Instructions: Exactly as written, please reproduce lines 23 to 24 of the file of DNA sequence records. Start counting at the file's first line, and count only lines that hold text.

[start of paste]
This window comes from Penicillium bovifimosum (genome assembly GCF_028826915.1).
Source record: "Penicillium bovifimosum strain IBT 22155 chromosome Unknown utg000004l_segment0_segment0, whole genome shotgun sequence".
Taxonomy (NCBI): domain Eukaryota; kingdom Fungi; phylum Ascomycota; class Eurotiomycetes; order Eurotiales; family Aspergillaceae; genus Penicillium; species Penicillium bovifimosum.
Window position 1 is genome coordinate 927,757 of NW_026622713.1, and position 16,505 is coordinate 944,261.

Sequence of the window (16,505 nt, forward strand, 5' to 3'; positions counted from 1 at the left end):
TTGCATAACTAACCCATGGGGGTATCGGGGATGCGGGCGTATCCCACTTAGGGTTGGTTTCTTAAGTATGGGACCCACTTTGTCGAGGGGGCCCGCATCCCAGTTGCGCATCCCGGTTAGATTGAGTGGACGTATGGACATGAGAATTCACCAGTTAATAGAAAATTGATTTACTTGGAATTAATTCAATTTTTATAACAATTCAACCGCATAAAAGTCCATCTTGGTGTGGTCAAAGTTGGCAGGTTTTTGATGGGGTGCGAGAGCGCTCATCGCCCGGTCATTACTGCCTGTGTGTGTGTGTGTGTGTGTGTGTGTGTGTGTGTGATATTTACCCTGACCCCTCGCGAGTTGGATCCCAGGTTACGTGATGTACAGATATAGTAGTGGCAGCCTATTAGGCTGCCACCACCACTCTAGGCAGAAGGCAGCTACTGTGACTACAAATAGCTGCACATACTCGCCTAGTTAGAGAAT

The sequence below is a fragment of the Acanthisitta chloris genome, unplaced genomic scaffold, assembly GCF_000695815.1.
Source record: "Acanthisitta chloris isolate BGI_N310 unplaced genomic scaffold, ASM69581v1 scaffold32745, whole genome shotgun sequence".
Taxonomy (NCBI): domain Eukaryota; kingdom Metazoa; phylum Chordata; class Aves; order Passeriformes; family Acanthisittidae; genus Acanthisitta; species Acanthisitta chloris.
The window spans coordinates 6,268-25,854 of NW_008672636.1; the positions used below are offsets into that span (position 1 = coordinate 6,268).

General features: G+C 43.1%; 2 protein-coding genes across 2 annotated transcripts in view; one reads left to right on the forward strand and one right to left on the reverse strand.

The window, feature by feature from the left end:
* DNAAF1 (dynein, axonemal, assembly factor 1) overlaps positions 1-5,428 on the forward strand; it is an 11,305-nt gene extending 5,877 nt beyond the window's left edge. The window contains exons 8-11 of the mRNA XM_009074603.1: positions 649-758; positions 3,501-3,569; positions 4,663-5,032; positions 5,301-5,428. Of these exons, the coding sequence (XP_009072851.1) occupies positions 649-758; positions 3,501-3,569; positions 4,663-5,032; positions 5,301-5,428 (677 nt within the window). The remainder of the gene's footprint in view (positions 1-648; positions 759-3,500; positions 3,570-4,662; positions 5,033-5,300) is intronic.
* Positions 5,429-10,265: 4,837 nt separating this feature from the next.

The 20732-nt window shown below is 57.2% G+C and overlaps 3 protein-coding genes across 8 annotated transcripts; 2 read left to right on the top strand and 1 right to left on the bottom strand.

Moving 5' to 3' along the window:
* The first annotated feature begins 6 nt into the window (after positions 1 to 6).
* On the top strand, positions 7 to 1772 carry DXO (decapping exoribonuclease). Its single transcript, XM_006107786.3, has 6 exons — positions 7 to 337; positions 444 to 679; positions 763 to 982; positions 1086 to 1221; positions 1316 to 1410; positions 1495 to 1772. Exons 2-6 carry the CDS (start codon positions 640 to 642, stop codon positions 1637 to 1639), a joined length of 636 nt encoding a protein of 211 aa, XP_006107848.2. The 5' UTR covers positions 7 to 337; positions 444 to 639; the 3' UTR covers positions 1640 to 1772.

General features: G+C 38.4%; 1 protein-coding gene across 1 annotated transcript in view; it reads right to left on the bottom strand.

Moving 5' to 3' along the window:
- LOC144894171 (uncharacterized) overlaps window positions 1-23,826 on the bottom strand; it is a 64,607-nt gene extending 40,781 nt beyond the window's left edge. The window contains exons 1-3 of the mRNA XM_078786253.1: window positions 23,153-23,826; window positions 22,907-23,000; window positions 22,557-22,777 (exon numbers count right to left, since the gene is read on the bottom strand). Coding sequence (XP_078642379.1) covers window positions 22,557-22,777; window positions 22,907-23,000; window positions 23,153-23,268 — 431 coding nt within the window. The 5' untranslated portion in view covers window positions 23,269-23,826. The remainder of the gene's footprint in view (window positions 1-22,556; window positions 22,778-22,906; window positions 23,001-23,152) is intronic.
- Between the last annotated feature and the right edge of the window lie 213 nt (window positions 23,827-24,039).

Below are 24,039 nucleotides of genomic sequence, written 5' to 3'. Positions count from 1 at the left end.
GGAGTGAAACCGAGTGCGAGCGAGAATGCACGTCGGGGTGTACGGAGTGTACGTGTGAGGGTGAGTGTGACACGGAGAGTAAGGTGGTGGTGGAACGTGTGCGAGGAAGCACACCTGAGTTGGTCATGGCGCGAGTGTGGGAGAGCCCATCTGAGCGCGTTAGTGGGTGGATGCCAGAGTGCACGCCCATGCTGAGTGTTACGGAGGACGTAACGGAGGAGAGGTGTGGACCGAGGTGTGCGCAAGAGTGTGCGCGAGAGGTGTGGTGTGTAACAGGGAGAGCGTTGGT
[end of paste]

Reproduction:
Below are 24,039 nucleotides of genomic sequence, written 5' to 3'. Positions count from 1 at the left end.
GGAGTGAAACCGAGTGCGAGCGAGAATGCACGTCGGGGTGTACGGAGTGTACGTGTGAGGGTGAGTGTGACACGGAGAGTAAGGTGGTGGTGGAACGTGTGCGAGGAAGCACACCTGAGTTGGTCATGGCGCGAGTGTGGGAGAGCCCATCTGAGCGCGTTAGTGGGTGGATGCCAGAGTGCACGCCCATGCTGAGTGTTACGGAGGACGTAACGGAGGAGAGGTGTGGACCGAGGTGTGCGCAAGAGTGTGCGCGAGAGGTGTGGTGTGTAACAGGGAGAGCGTTGGT